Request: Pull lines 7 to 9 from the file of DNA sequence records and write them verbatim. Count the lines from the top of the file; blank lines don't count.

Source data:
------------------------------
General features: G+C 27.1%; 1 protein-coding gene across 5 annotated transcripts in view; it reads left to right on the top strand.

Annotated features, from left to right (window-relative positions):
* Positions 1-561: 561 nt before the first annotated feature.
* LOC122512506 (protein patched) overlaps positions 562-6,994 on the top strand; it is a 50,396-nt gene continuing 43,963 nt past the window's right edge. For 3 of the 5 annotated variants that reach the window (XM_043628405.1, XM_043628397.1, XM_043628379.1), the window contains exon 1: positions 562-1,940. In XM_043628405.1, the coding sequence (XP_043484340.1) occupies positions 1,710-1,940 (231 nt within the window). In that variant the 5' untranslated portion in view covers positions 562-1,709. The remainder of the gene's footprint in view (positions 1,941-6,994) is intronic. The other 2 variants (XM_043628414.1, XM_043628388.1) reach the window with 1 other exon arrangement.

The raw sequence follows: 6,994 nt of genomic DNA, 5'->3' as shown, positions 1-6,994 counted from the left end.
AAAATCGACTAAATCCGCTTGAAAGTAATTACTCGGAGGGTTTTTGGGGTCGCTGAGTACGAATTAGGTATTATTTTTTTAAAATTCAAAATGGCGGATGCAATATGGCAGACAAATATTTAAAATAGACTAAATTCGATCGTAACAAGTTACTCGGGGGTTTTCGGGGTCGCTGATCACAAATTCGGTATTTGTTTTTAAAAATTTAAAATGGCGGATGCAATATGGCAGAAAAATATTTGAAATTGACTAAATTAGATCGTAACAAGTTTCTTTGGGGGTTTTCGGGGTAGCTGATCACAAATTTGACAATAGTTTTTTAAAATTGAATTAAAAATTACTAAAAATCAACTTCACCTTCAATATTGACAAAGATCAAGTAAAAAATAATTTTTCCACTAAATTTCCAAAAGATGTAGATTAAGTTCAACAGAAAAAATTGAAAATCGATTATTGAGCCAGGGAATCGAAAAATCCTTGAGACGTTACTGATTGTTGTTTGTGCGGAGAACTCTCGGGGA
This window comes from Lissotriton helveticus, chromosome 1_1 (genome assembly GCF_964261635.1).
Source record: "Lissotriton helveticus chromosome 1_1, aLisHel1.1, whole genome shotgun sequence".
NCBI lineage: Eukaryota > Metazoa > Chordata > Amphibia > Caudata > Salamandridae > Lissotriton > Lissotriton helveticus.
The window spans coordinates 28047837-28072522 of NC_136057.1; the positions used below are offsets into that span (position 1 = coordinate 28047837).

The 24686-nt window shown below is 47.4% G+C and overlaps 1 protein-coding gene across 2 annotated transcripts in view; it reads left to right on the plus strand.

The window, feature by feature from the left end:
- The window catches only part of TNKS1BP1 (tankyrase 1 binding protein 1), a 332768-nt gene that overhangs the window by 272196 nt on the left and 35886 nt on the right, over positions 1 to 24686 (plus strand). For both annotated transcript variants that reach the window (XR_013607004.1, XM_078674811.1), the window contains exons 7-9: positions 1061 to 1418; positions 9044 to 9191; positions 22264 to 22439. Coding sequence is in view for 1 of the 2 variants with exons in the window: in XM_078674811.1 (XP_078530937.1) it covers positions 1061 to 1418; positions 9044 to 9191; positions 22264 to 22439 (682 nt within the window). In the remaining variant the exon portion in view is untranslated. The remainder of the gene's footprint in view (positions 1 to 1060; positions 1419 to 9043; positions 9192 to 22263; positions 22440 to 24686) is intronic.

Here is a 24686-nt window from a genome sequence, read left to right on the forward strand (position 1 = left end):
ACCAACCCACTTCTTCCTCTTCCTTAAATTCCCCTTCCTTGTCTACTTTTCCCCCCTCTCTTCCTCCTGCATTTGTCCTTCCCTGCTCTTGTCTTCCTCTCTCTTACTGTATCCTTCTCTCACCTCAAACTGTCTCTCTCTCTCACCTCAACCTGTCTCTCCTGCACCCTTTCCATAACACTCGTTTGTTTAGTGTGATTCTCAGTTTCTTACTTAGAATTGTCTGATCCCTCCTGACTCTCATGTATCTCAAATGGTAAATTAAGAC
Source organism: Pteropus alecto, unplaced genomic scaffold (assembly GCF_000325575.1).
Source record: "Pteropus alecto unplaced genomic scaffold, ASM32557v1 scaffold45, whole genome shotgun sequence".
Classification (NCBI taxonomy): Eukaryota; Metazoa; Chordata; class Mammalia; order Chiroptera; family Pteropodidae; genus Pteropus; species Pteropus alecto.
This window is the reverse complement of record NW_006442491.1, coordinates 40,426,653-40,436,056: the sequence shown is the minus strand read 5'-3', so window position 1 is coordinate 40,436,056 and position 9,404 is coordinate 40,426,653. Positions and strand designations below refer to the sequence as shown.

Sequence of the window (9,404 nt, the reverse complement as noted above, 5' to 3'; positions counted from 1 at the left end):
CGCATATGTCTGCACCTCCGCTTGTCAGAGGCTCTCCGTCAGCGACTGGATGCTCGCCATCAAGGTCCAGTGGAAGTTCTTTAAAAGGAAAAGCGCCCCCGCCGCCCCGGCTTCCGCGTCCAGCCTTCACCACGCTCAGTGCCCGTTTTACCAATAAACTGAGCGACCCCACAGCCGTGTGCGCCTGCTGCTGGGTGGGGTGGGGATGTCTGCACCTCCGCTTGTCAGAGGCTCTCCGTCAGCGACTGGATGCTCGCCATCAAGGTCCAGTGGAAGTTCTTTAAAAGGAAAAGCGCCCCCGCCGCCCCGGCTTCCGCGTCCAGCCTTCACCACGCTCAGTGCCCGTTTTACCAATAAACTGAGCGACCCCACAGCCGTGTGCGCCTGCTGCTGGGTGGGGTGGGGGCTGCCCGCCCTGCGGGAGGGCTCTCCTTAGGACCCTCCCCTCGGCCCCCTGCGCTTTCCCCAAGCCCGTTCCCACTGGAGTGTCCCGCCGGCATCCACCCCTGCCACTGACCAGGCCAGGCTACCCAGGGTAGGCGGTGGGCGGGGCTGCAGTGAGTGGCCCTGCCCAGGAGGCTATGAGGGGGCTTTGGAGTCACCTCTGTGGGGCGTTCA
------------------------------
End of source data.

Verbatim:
This window comes from Lissotriton helveticus, chromosome 1_1 (genome assembly GCF_964261635.1).
Source record: "Lissotriton helveticus chromosome 1_1, aLisHel1.1, whole genome shotgun sequence".
NCBI lineage: Eukaryota > Metazoa > Chordata > Amphibia > Caudata > Salamandridae > Lissotriton > Lissotriton helveticus.